dauphin

noun, often capitalized
dau·​phin | \ˈdȯ-fən, ˈdō-;ˌdō-ˈfaⁿ \

Definition of dauphin 

(Entry 1 of 2)

: the eldest son of a king of France

Dauphin

geographical name
Dau·​phin | \ˈdȯ-fin \

Definition of Dauphin (Entry 2 of 2)

island in southwestern Alabama at the entrance to Mobile Bay

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Did You Know?

From 1350 to 1830, dauphin was the title given to the eldest son of a king of France, or the heir apparent to the French crown. The title was established by the royal house of France through the purchase of lands known as the Dauphiné in 1349 by the future Charles V. The Dauphiné was a region and former province in what is now southeastern France. It was sold to King Philip VI of France and ultimately became a grant of land to the eldest son of the French king, who assumed the title (dauphin) attached to the land. The area had a quasi-independent status until it was annexed to France in 1457.

Examples of dauphin in a Sentence

Recent Examples on the Web: Noun

Her intended, Louis-August (Jason Schwartzman), current dauphin of France and future King Louis XVI, is the 18th century equivalent of a shy A/V nerd, and completely incapable of standing up for his new bride in a court of gossips and mean girls. refinery29.com, "Why Marie Antoinette Is Really Mean Girls, Versailles Edition," 10 July 2018 In 1955, Dior duly hired the unusually talented young man as an assistant, and Saint Laurent soon became the master’s acknowledged dauphin, entrusted with more and more design responsibilities. Hamish Bowles, Vogue, "In Paris, a New Exhibition Pays Tribute to Yves Saint Laurent’s Earliest Imaginings," 12 June 2018 Others, like Huck Finn's dubious riverboat dauphin, count on the people around them to be ignorant of aristocratic mores and genealogical charts and awed by the idea of nobility. Sadie Stein, Town & Country, "Why Are Rich People So Easily Fooled?," 26 Feb. 2017 The party closed ranks after a bitter primary in December, when Mr Abdo Benítez defeated Santiago Peña, the dauphin of the outgoing president, Horacio Cartes. The Economist, "The son of an ex-dictator’s secretary is elected president of Paraguay," 28 Apr. 2018 This casual diminishing of half the population has led to all sorts of ludicrous explanations for pivotal episodes, one of the most droll being that angels led Joan of Arc to the court of the hapless dauphin, Charles VII. Nancy Goldstone, Time, "I'm a Historian, and I Think Women's History Month Is a Mistake," 23 Mar. 2018 Wieseman placed the Panini near a 1731 work by the same painter depicting preparations for a 1729 celebration in the Piazza Navona in Rome of the birth of the dauphin. Steven Litt, cleveland.com, ""Eyewitness Views" at Cleveland Museum of Art revives forgotten meanings of 18th century 'view paintings' (photos," 25 Feb. 2018 The crowd cheered as Marie Antoinette held up the dauphin, their heir. Merrill Fabry, Time, "The Surprisingly Peaceful History of Bastille Day Celebrations," 13 July 2017 Wedding at the Royal Chapel in Versaille Marie Antoinette and the dauphin, Louis XVI — who, per tradition, had never met — were married at the age of 14 and 16 respectively, in an effort to solidify diplomatic relations between Austria and France. Jess Mchugh, Smithsonian, "25 Marie Antoinette-Inspired Destinations," 19 May 2017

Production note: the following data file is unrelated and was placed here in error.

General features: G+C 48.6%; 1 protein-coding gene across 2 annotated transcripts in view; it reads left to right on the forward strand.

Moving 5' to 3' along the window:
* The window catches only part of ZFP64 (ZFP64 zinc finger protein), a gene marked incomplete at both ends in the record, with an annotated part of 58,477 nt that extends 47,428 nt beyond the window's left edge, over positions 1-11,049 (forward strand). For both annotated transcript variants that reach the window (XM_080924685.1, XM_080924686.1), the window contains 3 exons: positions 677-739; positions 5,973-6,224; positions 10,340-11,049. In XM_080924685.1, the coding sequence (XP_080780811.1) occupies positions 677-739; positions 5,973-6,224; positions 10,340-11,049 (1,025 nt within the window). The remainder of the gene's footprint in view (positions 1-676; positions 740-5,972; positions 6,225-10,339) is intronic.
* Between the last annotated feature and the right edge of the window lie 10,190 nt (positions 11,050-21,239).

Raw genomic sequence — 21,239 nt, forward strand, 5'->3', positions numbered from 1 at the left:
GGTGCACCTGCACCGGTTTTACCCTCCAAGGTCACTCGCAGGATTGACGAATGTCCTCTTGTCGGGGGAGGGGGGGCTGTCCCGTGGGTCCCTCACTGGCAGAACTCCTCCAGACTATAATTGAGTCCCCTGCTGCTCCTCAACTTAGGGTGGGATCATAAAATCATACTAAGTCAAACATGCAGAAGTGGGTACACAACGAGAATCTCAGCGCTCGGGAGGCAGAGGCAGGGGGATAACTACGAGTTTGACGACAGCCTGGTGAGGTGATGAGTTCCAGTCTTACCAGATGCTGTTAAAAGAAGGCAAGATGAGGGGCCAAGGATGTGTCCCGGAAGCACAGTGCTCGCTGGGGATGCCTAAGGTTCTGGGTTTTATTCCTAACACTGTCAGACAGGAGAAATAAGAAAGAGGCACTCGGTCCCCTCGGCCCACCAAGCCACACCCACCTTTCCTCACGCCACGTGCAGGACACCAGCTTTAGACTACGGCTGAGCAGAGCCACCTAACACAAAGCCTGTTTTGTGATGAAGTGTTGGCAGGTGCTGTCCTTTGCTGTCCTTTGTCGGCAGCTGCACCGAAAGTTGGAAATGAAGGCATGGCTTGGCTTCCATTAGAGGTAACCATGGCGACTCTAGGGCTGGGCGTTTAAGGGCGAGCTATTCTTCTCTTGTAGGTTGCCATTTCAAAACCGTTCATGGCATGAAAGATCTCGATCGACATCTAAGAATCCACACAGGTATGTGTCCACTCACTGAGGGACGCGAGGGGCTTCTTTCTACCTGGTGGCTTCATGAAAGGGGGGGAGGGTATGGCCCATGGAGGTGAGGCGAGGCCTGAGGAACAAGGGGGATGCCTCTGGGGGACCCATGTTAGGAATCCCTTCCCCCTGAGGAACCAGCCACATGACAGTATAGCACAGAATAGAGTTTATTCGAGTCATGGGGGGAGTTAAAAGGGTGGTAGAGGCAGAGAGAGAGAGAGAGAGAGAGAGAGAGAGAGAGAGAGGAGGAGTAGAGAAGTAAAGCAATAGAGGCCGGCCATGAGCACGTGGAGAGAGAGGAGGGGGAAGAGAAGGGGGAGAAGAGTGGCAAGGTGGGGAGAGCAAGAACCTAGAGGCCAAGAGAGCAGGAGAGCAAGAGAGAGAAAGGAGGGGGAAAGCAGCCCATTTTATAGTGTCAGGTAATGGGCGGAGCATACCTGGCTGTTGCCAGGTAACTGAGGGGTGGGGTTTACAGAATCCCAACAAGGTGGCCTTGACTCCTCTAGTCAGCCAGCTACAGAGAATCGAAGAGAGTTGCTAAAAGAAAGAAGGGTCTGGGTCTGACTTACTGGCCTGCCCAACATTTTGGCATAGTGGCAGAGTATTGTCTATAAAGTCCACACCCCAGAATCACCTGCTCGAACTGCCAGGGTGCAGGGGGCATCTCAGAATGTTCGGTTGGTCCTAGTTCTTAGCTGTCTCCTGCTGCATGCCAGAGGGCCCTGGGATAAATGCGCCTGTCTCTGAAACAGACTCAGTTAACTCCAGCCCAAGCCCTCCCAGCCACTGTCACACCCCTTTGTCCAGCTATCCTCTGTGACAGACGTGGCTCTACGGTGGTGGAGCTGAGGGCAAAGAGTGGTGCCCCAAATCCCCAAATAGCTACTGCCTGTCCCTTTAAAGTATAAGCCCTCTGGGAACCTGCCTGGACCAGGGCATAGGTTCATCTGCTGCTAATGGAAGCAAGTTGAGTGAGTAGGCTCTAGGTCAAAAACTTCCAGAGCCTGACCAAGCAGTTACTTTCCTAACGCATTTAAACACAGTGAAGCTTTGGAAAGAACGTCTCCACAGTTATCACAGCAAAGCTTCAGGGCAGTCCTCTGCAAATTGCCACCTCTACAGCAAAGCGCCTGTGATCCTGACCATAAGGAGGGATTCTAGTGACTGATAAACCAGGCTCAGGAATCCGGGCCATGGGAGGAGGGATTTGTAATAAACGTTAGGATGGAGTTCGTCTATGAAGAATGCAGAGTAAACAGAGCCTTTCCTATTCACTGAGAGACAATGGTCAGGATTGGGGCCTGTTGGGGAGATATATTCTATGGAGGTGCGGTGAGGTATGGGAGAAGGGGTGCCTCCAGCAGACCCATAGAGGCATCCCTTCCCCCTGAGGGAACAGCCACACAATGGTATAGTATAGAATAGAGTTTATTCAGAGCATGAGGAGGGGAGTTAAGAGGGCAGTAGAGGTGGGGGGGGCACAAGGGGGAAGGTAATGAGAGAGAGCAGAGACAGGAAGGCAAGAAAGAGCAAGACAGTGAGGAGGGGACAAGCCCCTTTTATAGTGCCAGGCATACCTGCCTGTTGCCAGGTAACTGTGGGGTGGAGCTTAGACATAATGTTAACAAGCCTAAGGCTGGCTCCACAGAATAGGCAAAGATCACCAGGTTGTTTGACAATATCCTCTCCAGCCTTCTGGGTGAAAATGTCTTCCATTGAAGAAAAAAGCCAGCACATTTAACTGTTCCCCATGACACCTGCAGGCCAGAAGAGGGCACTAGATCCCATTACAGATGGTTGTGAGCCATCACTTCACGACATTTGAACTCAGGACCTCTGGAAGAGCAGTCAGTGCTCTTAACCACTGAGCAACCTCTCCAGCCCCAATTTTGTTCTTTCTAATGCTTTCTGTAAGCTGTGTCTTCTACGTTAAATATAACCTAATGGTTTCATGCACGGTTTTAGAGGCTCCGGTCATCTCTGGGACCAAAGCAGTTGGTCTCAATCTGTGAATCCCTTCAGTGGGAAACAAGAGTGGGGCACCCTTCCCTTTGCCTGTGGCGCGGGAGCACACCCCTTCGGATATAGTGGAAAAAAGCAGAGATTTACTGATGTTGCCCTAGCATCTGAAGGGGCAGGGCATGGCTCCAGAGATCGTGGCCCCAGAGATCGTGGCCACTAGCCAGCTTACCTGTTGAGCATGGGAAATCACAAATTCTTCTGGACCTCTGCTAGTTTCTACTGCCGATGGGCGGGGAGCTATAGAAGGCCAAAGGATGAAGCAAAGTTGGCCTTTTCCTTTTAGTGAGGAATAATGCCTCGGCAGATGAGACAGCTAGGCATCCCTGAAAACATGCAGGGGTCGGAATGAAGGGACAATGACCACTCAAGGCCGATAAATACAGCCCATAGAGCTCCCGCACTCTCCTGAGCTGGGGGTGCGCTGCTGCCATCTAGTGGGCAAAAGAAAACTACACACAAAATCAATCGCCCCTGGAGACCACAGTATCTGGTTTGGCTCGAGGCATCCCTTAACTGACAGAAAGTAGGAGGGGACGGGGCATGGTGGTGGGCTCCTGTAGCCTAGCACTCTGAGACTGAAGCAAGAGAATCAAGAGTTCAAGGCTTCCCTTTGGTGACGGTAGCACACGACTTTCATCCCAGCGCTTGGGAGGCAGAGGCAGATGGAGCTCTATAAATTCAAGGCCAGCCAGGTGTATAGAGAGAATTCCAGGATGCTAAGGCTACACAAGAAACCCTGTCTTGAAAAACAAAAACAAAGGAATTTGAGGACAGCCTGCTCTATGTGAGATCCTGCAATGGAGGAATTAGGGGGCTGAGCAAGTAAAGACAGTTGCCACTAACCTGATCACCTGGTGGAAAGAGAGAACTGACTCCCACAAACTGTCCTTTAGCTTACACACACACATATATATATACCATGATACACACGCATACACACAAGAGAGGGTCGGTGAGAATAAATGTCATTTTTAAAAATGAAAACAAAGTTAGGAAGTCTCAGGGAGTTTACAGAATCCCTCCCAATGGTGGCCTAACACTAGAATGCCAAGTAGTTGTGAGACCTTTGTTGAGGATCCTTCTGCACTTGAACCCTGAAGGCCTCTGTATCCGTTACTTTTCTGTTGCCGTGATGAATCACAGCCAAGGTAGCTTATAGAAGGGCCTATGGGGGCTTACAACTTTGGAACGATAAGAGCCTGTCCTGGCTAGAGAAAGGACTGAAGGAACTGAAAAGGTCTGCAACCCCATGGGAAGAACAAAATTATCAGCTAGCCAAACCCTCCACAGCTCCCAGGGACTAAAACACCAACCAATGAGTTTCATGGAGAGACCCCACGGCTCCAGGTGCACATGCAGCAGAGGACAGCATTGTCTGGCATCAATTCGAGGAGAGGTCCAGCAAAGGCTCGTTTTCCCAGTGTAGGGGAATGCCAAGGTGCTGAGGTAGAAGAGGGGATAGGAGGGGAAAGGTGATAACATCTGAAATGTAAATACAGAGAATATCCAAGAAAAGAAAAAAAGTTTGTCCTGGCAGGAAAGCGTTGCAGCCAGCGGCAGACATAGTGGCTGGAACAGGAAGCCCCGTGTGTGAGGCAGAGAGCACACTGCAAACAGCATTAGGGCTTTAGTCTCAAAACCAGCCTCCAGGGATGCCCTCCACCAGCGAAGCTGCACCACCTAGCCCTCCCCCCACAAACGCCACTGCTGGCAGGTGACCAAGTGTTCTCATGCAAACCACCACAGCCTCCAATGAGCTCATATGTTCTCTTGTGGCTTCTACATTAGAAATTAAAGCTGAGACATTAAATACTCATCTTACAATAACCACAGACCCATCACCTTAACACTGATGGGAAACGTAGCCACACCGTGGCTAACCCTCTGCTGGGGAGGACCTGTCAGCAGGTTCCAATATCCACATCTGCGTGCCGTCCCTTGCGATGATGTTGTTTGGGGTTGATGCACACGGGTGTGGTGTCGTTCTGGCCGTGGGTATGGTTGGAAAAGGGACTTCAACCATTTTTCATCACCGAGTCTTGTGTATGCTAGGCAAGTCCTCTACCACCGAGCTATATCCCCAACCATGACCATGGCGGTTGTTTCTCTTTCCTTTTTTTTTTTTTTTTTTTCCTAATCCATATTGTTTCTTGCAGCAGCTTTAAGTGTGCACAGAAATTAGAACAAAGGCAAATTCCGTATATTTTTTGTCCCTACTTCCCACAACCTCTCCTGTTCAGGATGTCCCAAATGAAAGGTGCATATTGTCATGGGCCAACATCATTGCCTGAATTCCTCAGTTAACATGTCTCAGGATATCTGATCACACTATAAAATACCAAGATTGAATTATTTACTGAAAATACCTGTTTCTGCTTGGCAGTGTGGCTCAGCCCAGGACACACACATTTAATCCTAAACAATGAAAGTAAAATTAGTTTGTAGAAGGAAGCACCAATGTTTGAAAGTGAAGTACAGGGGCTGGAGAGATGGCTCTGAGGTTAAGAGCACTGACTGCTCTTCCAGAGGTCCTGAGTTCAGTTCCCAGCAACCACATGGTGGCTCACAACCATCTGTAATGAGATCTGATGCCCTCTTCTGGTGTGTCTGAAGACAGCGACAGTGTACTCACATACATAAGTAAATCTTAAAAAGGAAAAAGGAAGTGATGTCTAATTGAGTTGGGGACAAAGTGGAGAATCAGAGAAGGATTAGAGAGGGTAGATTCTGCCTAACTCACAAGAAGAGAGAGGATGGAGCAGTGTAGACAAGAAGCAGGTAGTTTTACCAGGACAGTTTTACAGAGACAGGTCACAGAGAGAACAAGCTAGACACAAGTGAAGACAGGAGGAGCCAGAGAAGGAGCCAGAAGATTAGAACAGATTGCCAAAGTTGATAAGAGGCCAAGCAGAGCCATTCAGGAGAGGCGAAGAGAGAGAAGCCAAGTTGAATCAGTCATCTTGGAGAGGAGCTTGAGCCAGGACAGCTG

These example sentences are selected automatically from various online news sources to reflect current usage of the word 'dauphin.' Views expressed in the examples do not represent the opinion of Merriam-Webster or its editors. Send us feedback.

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First Known Use of dauphin

Noun

15th century, in the meaning defined above

History and Etymology for dauphin

Noun

Middle English dolphin, from Anglo-French dolphyn, from Old French dalfin, title of lords of the Dauphiné, from Dalfin, a surname

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Dictionary Entries near dauphin

daunting

dauntless

daunton

dauphin

Dauphin

dauphine

Dauphiné

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The first known use of dauphin was in the 15th century

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